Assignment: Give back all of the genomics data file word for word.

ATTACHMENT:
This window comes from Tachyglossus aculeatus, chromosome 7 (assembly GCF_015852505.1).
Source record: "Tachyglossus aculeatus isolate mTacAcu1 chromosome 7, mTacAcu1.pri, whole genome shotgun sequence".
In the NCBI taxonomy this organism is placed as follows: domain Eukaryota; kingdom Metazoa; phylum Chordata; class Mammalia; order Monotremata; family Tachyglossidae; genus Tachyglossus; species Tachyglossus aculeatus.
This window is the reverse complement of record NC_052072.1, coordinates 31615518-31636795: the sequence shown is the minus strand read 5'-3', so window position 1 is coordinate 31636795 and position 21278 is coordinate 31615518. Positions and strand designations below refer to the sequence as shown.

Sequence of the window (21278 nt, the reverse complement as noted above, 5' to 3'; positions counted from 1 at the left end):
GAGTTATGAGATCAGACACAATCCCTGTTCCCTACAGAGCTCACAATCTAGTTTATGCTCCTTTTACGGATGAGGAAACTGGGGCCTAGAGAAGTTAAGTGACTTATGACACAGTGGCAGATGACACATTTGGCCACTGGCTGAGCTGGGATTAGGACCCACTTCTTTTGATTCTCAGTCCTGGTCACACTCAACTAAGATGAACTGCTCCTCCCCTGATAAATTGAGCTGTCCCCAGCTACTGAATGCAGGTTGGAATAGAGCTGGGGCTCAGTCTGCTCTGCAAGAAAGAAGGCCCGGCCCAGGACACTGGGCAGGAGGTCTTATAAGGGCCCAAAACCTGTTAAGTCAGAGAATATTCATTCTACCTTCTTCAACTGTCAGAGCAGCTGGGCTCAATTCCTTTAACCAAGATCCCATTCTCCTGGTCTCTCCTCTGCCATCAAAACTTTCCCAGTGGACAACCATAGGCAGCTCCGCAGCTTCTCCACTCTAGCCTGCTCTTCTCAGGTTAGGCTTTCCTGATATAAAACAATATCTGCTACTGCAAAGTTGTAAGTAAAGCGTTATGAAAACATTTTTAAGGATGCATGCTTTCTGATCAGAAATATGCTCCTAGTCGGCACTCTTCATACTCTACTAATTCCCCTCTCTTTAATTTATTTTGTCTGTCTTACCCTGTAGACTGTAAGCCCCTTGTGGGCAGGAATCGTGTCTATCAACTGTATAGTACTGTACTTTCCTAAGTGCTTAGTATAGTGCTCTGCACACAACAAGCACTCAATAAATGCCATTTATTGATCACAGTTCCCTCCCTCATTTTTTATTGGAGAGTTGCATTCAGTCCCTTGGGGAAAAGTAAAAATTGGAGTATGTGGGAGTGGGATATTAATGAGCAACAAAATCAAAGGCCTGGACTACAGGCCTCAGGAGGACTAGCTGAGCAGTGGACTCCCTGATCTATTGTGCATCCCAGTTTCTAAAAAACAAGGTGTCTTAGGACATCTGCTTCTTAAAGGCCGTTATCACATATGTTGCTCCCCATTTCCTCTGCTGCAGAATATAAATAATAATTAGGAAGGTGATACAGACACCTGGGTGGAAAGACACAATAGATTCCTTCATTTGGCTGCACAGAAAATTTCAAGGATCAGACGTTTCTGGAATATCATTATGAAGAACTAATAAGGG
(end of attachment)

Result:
This window comes from Tachyglossus aculeatus, chromosome 7 (assembly GCF_015852505.1).
Source record: "Tachyglossus aculeatus isolate mTacAcu1 chromosome 7, mTacAcu1.pri, whole genome shotgun sequence".
In the NCBI taxonomy this organism is placed as follows: domain Eukaryota; kingdom Metazoa; phylum Chordata; class Mammalia; order Monotremata; family Tachyglossidae; genus Tachyglossus; species Tachyglossus aculeatus.
This window is the reverse complement of record NC_052072.1, coordinates 31615518-31636795: the sequence shown is the minus strand read 5'-3', so window position 1 is coordinate 31636795 and position 21278 is coordinate 31615518. Positions and strand designations below refer to the sequence as shown.

Sequence of the window (21278 nt, the reverse complement as noted above, 5' to 3'; positions counted from 1 at the left end):
GAGTTATGAGATCAGACACAATCCCTGTTCCCTACAGAGCTCACAATCTAGTTTATGCTCCTTTTACGGATGAGGAAACTGGGGCCTAGAGAAGTTAAGTGACTTATGACACAGTGGCAGATGACACATTTGGCCACTGGCTGAGCTGGGATTAGGACCCACTTCTTTTGATTCTCAGTCCTGGTCACACTCAACTAAGATGAACTGCTCCTCCCCTGATAAATTGAGCTGTCCCCAGCTACTGAATGCAGGTTGGAATAGAGCTGGGGCTCAGTCTGCTCTGCAAGAAAGAAGGCCCGGCCCAGGACACTGGGCAGGAGGTCTTATAAGGGCCCAAAACCTGTTAAGTCAGAGAATATTCATTCTACCTTCTTCAACTGTCAGAGCAGCTGGGCTCAATTCCTTTAACCAAGATCCCATTCTCCTGGTCTCTCCTCTGCCATCAAAACTTTCCCAGTGGACAACCATAGGCAGCTCCGCAGCTTCTCCACTCTAGCCTGCTCTTCTCAGGTTAGGCTTTCCTGATATAAAACAATATCTGCTACTGCAAAGTTGTAAGTAAAGCGTTATGAAAACATTTTTAAGGATGCATGCTTTCTGATCAGAAATATGCTCCTAGTCGGCACTCTTCATACTCTACTAATTCCCCTCTCTTTAATTTATTTTGTCTGTCTTACCCTGTAGACTGTAAGCCCCTTGTGGGCAGGAATCGTGTCTATCAACTGTATAGTACTGTACTTTCCTAAGTGCTTAGTATAGTGCTCTGCACACAACAAGCACTCAATAAATGCCATTTATTGATCACAGTTCCCTCCCTCATTTTTTATTGGAGAGTTGCATTCAGTCCCTTGGGGAAAAGTAAAAATTGGAGTATGTGGGAGTGGGATATTAATGAGCAACAAAATCAAAGGCCTGGACTACAGGCCTCAGGAGGACTAGCTGAGCAGTGGACTCCCTGATCTATTGTGCATCCCAGTTTCTAAAAAACAAGGTGTCTTAGGACATCTGCTTCTTAAAGGCCGTTATCACATATGTTGCTCCCCATTTCCTCTGCTGCAGAATATAAATAATAATTAGGAAGGTGATACAGACACCTGGGTGGAAAGACACAATAGATTCCTTCATTTGGCTGCACAGAAAATTTCAAGGATCAGACGTTTCTGGAATATCATTATGAAGAACTAATAAGGG